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OpenDesk offers open source furniture designs for local manufacture

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August 25, 2013

OpenDesk allows users from anywhere in the world to download digital designs from a range ...

OpenDesk allows users from anywhere in the world to download digital designs from a range of furniture pieces

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Created by the same young British designers behind Wikihouse, OpenDesk is a set of open source furniture designs that aim to bypass shipping and transport costs by keeping manufacturing local.

After an OpenDesk design is downloaded, users can take the design to a CNC mill, get it cut out, take the parts home and start building. “We chose to go open source initially because we wanted to get positive feedback from people on what they thought of designs and ensure they could fabricate for their own personal use if they had access to a CNC mill,” Nick Ierodiaconou, OpenDesk director and lead designer, told Gizmag.

OpenDesk allows users from anywhere in the world to download digital designs from a range ...

The design team decided to launch the OpenDesk platform once they had created their own furniture designs, giving them the opportunity to track the spread of downloads and ensure that designs could be made by different fabricators around the world.

“With OpenDesk we are specifically interested in building up a network for the distributed making of furniture (and other products), focused on a model which connects digital designers to digital fabricators,” says Ierodiaconou. “For the moment we are focusing on CNC, but our plan is to branch into other forms of fabrication such as 3d-printing in the coming months.”

The OpenDesk range currently features six items including the Desk, Café Table, Meeting Table, Edie set, Edie Stool and Edie Table. Each OpenDesk download has a unique web URL which allows users to take photos of their process and share their experience online, offering insights or tips along the way. The OpenDesk construction system is based on the use of wooden fins that lock together to form a robust furniture structure, without the need for power tools or nails. The user can also choose their own type of material, which may depend on what local makers offer. Currently in the UK the use of FSC certified birch and plywood has been very popular.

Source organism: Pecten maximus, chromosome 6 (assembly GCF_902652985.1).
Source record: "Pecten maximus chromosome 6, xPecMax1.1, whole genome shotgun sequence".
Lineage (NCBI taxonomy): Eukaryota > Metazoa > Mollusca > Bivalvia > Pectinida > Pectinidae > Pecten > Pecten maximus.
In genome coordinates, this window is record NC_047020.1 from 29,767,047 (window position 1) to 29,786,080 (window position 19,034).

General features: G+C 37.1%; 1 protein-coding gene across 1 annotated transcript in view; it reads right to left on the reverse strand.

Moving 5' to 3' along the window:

“In terms of ease of assembly, you can choose how involved you want to be in the making of your OpenDesk, from download and mill yourself, to self-assembly to a hands off fully assembled service,” says Ierodiaconou. “However, OpenDesk is actually more a Freemium model - in the sense that you can also choose to buy an OpenDesk from a local maker, at which point you commit to pay the maker their fixed quote, the designer a fixed royalty of their choosing, and the platform a fee, all of which is transparently communicated to you.”

Digital plans from the OpenDesk series are available for download online and a network of global fabricators can be found of the OpenDesk sister site, FabHub. The designs are also currently on display at the Design Museum London as part of “The Future is Here” exhibition, running until October 2013.

Whether this approach delivers value for money will of course depend on the cost of sourcing material and labor in your neighborhood. That aside, OpenDesk is an indication of the shape of things to come in the manufacturing sector as access to fabrication methods such as 3D printing becomes more widespread.

Source: OpenDesk via Designboom

About the Author
Bridget Borgobello Bridget is an experienced freelance writer, presenter and performer with a keen eye for innovative design and a passion for green technology. Australian born, Bridget currently resides in Rome and when not scribbling for Gizmag, she spends her time developing new web series content and independent cinema.   All articles by Bridget Borgobello
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4 Comments

The amount of waste material that the design generates more than offsets the benefits of local manufacture.

Slowburn
26th August, 2013 @ 08:35 am PDT

Regarding the previous comment, wouldn't you get the same amount of waste material if the items were produced from a commercial factory? It seems they probably use the same process.

I do wonder how much you save on shipping costs, since the lumber still has to be shipped to your area, but it is probably cheaper to ship a flat board than a bunch of parts in a box. Also, there are probably closer sources of boards than complete furniture. Also, the boards would have to be shipped from the lumber yard to the manufacturer and then the furniture shipped to you, as opposed to the lumber shipped to your area, so there is reduced shipping.

It occurs to me that in addition to CNC, it might be possible to create some designs that could be laser cut, which might be cheaper.

One big advantage, of course, is the ability to customize the design. You could, for example, modify the dimensions to exactly fit your space.

David Charles Leithauser
26th August, 2013 @ 12:43 pm PDT

@ David Charles Leithauser

Did you look at how badly the pattern was laid out. No profitable factory wastes like that.

Slowburn
26th August, 2013 @ 05:03 pm PDT

It's incorrect to call it "open source furniture", since the designs on OpenDesk are not Open Source, they have a restrictive (non-open) licence.

They are expecting you to buy the designs, the "open" bit is just a gimmicky marketing angle to hook into the "maker" trend.

Robert Cousins
3rd January, 2014 @ 10:42 am PST
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